Sunday, February 25, 2024

Langford kicks their artificial turf policy to the curb opting for real grass instead


The Langford city council has revisited their decision to switch from grass to turf in front of new residential and business developments in the areas between the sidewalk and the road known as a ‘frontage.’

Ever since 2017, Langford has been installing faux grass turf instead of grass sod on new developments that have taken place throughout the city.

Initially, the council that passed this decision believed the turf would lower costs, reduce irrigation usage, and improve worker safety as well as maintenance, but in the nearly six years that have passed since the bylaw’s implementation, the opposite has proven true. 

When the bylaw passed, the City of Langford agreed that it would incur the cost of 65% of the turf’s installation, with the turf’s developer covering 35% and providing a one-year warranty.

Since the implementation of the turf bylaw, a review has been conducted and shown that all projected savings the city anticipated were not met.

The cost of the turf itself skyrocketed 64%, from $85 to $133 per square metre. On the flip-side, sod costs have only increased by half, from $20 to $30 per square metre. 

The city says that inflation and supply chain issues are to blame for the drastic uptick in prices.

By switching back to the old way of doing things, the city will save money because the 65/35 split will no longer be in place.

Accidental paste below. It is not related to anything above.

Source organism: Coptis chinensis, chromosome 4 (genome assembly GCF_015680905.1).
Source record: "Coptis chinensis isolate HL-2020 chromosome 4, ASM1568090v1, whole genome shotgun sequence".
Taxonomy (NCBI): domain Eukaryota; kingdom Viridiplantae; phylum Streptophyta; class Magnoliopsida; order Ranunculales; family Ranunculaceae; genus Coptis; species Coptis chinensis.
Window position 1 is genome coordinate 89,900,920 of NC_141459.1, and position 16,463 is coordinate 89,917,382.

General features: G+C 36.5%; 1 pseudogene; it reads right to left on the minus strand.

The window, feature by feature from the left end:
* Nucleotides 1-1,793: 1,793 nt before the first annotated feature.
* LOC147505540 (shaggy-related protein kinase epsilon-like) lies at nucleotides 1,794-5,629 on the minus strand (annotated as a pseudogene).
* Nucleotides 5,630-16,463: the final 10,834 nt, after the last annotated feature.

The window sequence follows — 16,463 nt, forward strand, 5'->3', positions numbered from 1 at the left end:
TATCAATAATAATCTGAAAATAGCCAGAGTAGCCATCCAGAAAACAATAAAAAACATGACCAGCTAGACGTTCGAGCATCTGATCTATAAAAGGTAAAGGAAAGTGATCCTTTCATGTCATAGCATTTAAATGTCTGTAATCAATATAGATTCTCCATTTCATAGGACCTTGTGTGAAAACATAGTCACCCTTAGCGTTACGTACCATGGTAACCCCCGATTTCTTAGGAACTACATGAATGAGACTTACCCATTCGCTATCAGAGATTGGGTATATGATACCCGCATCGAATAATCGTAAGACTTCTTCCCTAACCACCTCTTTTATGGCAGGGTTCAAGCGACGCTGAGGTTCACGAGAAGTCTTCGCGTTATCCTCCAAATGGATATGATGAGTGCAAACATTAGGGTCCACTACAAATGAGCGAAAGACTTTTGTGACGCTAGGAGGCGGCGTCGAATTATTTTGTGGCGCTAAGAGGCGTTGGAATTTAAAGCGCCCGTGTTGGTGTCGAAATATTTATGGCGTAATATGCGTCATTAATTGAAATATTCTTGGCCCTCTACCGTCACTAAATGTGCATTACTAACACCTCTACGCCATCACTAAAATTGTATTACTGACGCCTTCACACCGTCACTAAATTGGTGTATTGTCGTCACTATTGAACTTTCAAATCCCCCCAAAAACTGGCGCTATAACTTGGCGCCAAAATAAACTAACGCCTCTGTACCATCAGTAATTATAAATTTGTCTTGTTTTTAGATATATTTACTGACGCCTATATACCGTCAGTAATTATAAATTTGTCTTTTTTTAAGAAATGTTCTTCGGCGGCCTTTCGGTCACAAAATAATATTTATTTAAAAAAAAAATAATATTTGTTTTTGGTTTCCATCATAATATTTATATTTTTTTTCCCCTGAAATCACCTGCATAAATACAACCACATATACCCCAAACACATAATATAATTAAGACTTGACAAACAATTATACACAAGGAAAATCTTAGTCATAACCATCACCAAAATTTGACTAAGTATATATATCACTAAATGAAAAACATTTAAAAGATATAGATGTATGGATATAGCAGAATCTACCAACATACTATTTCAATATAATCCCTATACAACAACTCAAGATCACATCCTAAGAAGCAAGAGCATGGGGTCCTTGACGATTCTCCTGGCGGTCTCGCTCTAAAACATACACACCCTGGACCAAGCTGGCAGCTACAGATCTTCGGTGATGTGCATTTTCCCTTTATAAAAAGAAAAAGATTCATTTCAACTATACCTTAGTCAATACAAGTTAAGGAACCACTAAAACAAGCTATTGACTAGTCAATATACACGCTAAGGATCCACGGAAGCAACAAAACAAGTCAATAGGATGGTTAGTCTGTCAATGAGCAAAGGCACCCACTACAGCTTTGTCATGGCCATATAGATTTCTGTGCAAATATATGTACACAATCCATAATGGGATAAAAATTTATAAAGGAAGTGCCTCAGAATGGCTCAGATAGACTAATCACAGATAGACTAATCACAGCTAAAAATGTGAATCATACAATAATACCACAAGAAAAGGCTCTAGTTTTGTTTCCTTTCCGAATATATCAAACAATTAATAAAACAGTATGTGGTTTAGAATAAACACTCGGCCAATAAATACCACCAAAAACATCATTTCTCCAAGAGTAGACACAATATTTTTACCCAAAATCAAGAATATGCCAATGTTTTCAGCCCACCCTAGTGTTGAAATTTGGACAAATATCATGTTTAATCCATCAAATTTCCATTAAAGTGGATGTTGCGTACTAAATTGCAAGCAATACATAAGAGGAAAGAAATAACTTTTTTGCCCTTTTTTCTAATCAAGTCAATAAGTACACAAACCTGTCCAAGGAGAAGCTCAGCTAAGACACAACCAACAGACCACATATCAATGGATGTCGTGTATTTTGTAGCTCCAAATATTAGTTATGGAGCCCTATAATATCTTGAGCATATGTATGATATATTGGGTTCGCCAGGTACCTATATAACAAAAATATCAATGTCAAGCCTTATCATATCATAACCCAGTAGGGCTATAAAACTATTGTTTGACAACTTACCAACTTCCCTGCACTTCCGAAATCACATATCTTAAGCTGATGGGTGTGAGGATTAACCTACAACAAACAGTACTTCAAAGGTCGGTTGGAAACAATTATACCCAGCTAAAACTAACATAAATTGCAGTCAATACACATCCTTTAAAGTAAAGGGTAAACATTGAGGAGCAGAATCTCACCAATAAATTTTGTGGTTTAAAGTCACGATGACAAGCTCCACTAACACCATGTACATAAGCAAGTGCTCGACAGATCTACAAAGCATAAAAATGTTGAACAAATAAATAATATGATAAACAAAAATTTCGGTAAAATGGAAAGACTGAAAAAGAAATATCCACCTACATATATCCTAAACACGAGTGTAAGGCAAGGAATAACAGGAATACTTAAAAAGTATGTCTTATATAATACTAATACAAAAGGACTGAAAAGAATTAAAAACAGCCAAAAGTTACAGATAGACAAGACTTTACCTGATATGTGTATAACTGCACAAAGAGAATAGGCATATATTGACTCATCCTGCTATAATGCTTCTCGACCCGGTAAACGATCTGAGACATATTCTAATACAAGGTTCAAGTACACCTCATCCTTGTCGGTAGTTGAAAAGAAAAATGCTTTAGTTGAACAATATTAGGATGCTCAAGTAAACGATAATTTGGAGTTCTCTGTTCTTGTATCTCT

The developer will also save money as well because the $30 per square metre for sod that they are solely responsible for paying is still cheaper than the $46.55 per square metre they’d have to pay if turf was used. 

Some additional findings the report unveiled are that the maintenance and repair costs of the turf was higher than anticipated, the turf doesn’t encourage the natural breakdown of organic material and feedback has been overwhelmingly negative.

The City of Langford spent around $33,000 in 2021 and $49,000 in 2022 alone on turf maintenance and installation.

During the council meeting, members of the public came out in droves to share their points of view on whether they saw the turf as an investment in the future or as a blight on the city’s budget.

“I’m happy to see that staff have brought a review of the maintenance, installation and replacement costs for artificial turf moving forward that shows the anticipated savings unfortunately haven’t been that, and that artificial turf is not environmentally friendly at all,” said one concerned citizen. 

“Unfortunately it hasn’t been that good of an investment in the City of Langford.”

Another Langfordite brought up that the city should allow the turf that’s been implemented up until this point to be left to live out its life, rather than the city incurring the cost to tear it out immediately.

“While it does appear from the report that we have missed the mark in terms of cost-savings with artificial turf, I want to say that if we were to amend that bylaw, to not include new artificial turf, that would not mean the existing turf would need to be torn up willy-nilly,” said another concerned citizen. 

The three options presented to city council by staff to resolve the matter of turf or sod were to either remove any and all turf requirements the original bylaw set in place and reinstate previous requirements for using sod, or that council should do nothing and let make developers’ and city funds be spent on the faux grass going forward. 

Council spoke about the fact that as per the bylaw to return Langford to its previous standard of using sod, the existing turf would remain in place and no cost would be incurred by the city to remove it immediately. 

New developments would use sod, turf in the community would see its life through before being replaced. 

The council ended up voting unanimously in favour of going back to sod and being rid of turf requirements.

Curtis Blandy

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